Literature, Geography, History, and Writing! They must show up a number of times on a homeschool high school transcript. Here’s how to work combining credits!
As academic advisor to the local homeschool high schoolers for the last 18 years, I’ve had the blessing of helping teens and parents develop courses that combine interests, gifts, and useful academic experiences. One of the teens needed to earn a .5 credit elective history credit, his required .5 geography credit, and a literature course that wouldn’t hypnotize him with boredom.
We came up with a course that included combining credits to maximize his interests in the World Wars. This is what it looked like:
Tony (not his real name) was required by our local umbrella school to read 25 real books for his literature credit. Tony did not love reading but he was fascinated by the World Wars. We decided to combine credits for his history, geography, and literature. Thus his book list would be totally World War related for this school year. Here are some categories:
Tony could demonstrate his reading comprehension without wasting his time on busywork by choosing a few literature study guides. Two good ones were:
He filled out his list with books he truly loved on weapons, airplanes, timelines, battle strategies, and biographies and speeches of famous people from the wars. Some of these were audiobooks that he played when he traveled in the car to various homeschool and church activities.
Tony combined credits for his .5 credit in geography by reading 4 books on World War locations and maps PLUS logging 37 hours in hands-on activities.
The 4 books became part of the booklist for his Literature credit, so he was getting 2 for 1 in his combining credits efforts.
The 37 logged hours included intensive map work illustrating the progress of the wars and several battles (with detailed topography and ecosystems noted). In Tony’s opinion, this was FUN geography!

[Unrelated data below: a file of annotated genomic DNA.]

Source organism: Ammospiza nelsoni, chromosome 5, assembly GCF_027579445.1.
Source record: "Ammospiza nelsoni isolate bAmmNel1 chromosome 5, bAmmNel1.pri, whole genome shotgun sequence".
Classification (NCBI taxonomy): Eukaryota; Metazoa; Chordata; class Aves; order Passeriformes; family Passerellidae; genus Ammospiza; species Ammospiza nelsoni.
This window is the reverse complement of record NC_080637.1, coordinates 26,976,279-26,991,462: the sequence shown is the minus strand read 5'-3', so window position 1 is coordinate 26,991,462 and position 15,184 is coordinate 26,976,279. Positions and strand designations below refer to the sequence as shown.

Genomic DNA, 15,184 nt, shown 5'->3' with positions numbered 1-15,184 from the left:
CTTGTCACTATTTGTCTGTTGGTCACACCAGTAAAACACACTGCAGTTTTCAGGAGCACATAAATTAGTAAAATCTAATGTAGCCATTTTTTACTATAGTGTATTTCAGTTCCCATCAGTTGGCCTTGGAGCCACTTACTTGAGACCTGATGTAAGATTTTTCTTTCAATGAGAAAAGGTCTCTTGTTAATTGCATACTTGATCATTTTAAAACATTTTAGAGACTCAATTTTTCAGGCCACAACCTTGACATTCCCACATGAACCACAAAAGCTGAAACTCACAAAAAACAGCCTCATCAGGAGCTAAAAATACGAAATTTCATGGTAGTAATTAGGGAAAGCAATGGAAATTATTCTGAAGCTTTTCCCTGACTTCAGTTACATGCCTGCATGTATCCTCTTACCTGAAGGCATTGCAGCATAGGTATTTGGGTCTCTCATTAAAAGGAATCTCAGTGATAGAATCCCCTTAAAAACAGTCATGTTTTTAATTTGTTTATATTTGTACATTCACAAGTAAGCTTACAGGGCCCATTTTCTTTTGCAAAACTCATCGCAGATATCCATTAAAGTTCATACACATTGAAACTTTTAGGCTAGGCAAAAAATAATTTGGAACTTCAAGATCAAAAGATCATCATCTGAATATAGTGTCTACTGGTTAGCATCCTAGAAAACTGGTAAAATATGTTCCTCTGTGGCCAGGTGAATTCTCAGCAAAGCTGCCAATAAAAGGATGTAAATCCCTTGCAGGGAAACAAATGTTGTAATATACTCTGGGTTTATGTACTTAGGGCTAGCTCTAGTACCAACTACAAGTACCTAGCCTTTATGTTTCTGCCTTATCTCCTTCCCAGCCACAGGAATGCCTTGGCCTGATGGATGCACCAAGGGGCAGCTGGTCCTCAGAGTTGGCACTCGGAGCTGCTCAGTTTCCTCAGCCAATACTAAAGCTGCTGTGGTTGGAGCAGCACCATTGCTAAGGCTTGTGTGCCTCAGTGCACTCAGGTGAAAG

Tony was able to utilize combining credits strategy for history and literature. Our local umbrella school allowed him to count 16 of his books from his literature list (not the 4 books used for geography), along with a summary paper for each as his history credit.
Tony went above and beyond the requirement by logging nearly 50 hours in museum visits, attending some actual re-enactments, and interviewing some relatives who were alive back in World War II. His combining credits efforts made his history hours engaging and purposeful.
Tony went further in combining credits by writing his required 10-page research paper (umbrella school language arts credit requirement) on the World Wars. He wrote his history-book summaries as essays or reports, thus fulfilling his remaining writing requirements.
I can’t say that Tony loved the writing part of this process, but he loved the rest. His work at combining credits in literature, geography, history, and writing made sense to him. It was the perfect combination for Tony!
For another idea on combining credits, check out this post!
One way to capture interviews of people who lived in a time period that your homeschooler is studying is with an Oral History paper. Check out Sabrina’s vlog.
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